Preset morpher — a MIDI utility for unlocking your synths’ and pedals’ power

Preset morpher allows you to set — and morph — between presets, via MIDI. You create the presets on ZOIA, store them, and send them out to pedals/synthesizers/anything that accepts MIDI.

You can store up to 8 parameters in up to 8 preset slots. You can select presets from the front panel, or linearly via the left and middle stompswitches (this will cycle through the presets). You can also automate preset selection (again, linearly) to create a sort of preset sequence.

You can use an expression pedal, MIDI CC (default CC 10, channel 1; the module is found on the third page; see the entry “Personalize it” below for more information), or the provided LFO to morph between any two presets. You can also set an internal morph time that will transition between two presets when you change from one to another.

Audio will pass through the patch in stereo. The inputs and outputs are located on the second page.

Basic workflow —

Step one: Set CC outs to correspond to the parameters on external device you want to control. The CC out modules are located on the second page, titled “MIDI.” They CC number and channel needs to be set on each of the modules. (Pro tip: the CCs can be set to different channels, which means you can use the patch to control more than one device at once.)

Step two: Return to the front page. Enter “live mode,” if you are not already in live mode. In live mode, the parameter controls across the top row are active, allowing live changes; if any of the preset buttons on the second row are white, press that button again to return to live mode.

Step three: Change some parameters around until you find settings you like.

Step four: Store the settings as a preset using one of the aqua buttons on the fourth row. There are eight slots to save to. (Pro tip: I like to use at least one slot to store a “zeroed out” position. This can come in handy later for morphing from an unaffected to affected condition.)

Step five: Press the corresponding preset button (the orange buttons on the second row) to recall the saved settings. The pixels on the third row will change intensity to show the preset’s stored settings.

Avanced workflow —

Step six: Press a different preset button to recall a different preset. Change presets however you like and hear your device change in response.

Step seven: Select a morph controller (yellow buttons bottom row, e.g. expression pedal) to morph between the current setting and the previously selected setting using that control. (Morphing will always occur between the current preset’s settings and the previously selected preset’s settings.)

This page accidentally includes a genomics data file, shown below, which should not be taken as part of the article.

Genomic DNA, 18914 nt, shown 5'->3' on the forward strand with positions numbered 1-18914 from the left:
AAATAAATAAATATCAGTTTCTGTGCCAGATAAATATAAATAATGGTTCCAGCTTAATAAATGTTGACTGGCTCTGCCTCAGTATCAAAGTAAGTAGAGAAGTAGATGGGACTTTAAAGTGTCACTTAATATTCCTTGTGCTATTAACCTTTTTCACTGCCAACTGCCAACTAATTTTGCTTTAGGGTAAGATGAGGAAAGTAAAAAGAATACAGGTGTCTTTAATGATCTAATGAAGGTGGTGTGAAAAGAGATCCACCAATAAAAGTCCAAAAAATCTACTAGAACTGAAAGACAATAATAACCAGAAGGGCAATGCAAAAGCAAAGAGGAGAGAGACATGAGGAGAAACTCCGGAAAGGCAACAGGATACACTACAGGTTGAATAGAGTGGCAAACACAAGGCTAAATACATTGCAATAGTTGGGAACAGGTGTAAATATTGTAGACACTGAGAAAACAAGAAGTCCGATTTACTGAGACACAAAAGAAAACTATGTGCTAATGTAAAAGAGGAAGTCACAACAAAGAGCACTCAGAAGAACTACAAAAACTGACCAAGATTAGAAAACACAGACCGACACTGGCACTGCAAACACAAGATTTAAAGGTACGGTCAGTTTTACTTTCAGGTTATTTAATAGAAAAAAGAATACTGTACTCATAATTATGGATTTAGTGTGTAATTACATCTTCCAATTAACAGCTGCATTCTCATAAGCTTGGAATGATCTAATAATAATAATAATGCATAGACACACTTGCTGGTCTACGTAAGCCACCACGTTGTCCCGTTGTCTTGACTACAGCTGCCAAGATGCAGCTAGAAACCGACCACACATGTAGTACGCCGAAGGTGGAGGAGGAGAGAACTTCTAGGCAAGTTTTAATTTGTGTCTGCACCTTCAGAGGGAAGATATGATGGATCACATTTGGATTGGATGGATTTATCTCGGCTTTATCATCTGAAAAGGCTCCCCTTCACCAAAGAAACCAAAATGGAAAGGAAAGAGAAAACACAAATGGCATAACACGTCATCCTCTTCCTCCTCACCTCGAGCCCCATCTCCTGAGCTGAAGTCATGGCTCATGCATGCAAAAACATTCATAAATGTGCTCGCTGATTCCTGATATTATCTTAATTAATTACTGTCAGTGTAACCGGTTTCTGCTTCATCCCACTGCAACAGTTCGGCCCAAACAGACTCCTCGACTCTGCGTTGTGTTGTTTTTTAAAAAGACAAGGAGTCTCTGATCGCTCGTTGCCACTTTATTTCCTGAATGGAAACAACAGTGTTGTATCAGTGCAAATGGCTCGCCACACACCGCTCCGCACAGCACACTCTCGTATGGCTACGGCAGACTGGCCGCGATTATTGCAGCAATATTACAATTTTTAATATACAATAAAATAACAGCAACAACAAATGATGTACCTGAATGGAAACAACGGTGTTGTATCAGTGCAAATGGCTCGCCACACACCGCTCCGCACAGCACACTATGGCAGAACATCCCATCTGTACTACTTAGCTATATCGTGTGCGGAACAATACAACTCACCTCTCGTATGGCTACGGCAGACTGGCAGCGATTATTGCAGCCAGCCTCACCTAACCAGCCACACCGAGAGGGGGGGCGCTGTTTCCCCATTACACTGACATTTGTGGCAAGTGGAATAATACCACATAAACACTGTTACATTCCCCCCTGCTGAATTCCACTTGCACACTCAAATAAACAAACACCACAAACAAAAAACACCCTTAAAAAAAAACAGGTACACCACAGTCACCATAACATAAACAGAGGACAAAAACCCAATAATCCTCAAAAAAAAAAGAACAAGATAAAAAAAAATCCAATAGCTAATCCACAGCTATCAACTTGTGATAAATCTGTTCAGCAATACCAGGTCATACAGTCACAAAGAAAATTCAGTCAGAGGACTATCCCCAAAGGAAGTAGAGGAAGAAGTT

The low position of a control — heel on an expression pedal, CC value 0 using a CC#, etc. — will be the settings of the currently selected preset, with the high position — toe on an expression pedal, CC value 127 using a CC#, etc. — will be the settings of the previously selected preset.

Step eight: Set a morph time to automatically morph between settings when you change presets. The morph time control is bidirectional. With either positive or negative values, the morph time can go up to 30 seconds. Negative values will use an exponential curve for morphing; positive values will use a linear curve.

Step nine: Use the left stompswitch to scroll forward through presets. Use the middle stompswitch to scroll backward. In the bottom right corner is a control called “Preset number” that lets you limit how many presets you will scroll through.

Step ten: Automate preset select by pressing the button in the bottom right corner. The right stompswitch will set tap tempo. MIDI clock can also be used.

Personalize it —

The parameters can be renamed to the destinations they control.

The morph controllers can be changed. The third page “Morph inputs” has a CV in switch where the three options are stored (the morph LFO is on the front page, but it is connected to this switch via a value module “pass through”). Change the inputs to whatever suits your fancy (or workflow). Sequencers, envelope followers, MIDI aftertouch, different MIDI CCs, etc. etc. etc. You can rename the radio buttons on the front page once you have done so.

Since you can scroll through the presets with stompswitches or via automation, think about what presets you might want adjacent to one another, for hands-free preset changes.

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  • Modified: 2 months ago
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